Lebanon’s prime minister has announced his resignation after more than a third of ministers quit their posts following the Beirut port explosion.
In a televised address on Tuesday morning (Australian time), Hassan Diab blamed last week’s disaster on endemic corruption in politics.
He formally informed the president, Michael Aoun, that he would be stepping down after just nine months in the top job.
“I said that corruption is rooted in every part of the state,” Mr Diab said. said. “But I found out that corruption is greater than the state.”
His resignation comes after the justice minister, information minister, environment minister and several MPs all quit after tens of thousands of protesters took to the streets to call for the downfall of the ruling class.
Mr Diab made the announcement after a meeting of his cabinet, formed in January with the backing of the powerful Iranian-backed Hezbollah group and its allies.
“A political class is using all their dirty tricks to prevent real change. The more we tried to get to them, the bigger the walls became,” Mr Diab said.
The August 4 detonation at a port warehouse of more than 2000 tonnes of ammonium nitrate killed at least 163 people and injured more than 6000.
It destroyed swathes of the Mediterranean capital, compounding months of political and economic meltdown.
Mr Diab said he would request early parliamentary elections.
Demonstrations broke out again in central Beirut, with some protesters hurling rocks at security forces guarding an entrance leading to the parliament building, who responded with tear gas.
For many ordinary Lebanese, the explosion was the last straw in a protracted crisis over the collapse of the economy, corruption, waste and dysfunctional governance.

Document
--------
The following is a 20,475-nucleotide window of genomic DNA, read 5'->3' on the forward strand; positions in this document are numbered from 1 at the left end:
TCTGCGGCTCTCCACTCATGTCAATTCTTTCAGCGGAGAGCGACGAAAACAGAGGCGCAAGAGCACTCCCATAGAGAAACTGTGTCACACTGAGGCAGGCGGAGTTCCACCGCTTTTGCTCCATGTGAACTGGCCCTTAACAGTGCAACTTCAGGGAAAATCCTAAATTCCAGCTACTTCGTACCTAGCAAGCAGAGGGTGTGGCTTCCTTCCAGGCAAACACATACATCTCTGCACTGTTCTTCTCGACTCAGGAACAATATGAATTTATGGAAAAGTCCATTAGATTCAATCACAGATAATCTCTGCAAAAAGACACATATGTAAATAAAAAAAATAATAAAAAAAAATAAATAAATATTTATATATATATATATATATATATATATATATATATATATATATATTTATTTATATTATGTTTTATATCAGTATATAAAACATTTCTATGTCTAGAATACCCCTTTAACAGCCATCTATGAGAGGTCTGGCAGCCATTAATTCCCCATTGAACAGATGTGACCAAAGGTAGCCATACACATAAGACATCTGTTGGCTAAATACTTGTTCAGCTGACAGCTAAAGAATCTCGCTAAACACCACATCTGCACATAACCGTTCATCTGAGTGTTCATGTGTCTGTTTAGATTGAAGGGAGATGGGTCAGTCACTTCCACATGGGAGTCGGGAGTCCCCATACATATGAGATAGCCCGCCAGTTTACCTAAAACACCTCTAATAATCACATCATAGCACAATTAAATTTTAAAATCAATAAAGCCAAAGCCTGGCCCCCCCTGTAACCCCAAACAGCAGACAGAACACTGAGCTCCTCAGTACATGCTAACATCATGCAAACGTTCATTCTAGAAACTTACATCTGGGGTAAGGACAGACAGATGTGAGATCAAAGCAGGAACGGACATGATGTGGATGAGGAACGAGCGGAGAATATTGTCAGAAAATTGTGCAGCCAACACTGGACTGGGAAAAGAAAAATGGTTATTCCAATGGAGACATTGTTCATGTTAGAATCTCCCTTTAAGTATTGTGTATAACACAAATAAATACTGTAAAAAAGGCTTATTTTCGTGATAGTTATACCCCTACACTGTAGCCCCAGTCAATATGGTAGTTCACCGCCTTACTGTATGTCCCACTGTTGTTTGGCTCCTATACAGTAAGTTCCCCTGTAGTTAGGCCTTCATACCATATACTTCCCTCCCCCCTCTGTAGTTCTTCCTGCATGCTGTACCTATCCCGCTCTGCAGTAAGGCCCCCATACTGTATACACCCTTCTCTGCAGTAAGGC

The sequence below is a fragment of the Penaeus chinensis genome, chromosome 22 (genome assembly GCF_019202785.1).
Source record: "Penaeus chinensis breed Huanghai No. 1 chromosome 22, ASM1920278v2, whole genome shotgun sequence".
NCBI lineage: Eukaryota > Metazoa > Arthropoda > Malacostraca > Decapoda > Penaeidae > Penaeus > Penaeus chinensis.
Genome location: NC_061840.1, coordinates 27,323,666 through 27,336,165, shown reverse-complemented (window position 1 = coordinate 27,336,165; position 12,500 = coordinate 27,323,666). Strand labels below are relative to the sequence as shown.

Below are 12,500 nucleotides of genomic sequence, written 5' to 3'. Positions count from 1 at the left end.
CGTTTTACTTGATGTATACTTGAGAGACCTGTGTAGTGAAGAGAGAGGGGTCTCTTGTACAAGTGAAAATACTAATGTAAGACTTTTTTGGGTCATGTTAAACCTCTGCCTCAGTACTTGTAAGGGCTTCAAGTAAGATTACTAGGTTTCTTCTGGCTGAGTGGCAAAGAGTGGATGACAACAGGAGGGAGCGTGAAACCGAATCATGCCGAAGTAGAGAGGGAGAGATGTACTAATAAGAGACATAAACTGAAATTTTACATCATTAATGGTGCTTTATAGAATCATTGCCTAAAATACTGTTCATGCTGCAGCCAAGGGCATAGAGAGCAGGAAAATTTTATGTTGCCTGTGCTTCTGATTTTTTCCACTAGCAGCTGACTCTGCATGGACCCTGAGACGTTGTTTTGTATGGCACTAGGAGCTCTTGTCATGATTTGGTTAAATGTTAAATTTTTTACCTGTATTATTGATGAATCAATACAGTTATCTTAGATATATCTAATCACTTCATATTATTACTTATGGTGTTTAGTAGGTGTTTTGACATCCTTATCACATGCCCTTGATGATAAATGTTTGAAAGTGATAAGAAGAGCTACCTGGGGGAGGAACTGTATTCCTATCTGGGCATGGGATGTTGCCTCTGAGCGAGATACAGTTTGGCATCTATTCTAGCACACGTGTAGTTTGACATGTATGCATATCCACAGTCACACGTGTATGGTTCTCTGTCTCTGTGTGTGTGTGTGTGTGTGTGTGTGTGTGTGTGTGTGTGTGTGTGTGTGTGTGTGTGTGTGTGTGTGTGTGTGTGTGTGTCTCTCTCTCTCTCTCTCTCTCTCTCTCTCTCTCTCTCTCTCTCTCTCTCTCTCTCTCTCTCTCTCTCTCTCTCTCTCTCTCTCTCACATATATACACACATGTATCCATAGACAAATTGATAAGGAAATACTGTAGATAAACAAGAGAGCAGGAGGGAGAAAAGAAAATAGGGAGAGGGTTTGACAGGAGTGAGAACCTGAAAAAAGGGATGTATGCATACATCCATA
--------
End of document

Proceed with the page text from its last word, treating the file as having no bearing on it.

They have taken to the streets demanding root-and-branch change.
Finance Minister Ghazi Wazni, a key negotiator with the IMF over a rescue plan to help Lebanon exit a financial crisis, was set to resign, a source close to him said.
Lebanon’s president had previously said explosive material was stored unsafely for years at the port.
He later said the investigation would consider whether the cause was external interference as well as negligence or an accident.
The Lebanese army said on Monday another five bodies were pulled from the rubble, raising the death toll to 163. Search and rescue operations continued.
The cabinet decided to refer the investigation of the blast to the judicial council, the highest legal authority whose rulings cannot be appealed, a ministerial source and state news agency NNA said.
Anti-government protests in the past two days have been the biggest since October, when angry demonstrations spread over an economic crisis rooted in pervasive graft, mismanagement and high-level unaccountability.
An international donor conference on Sunday raised pledges worth nearly 253 million euros ($A416 million) for immediate humanitarian relief but foreign countries are demanding transparency over how the aid is used.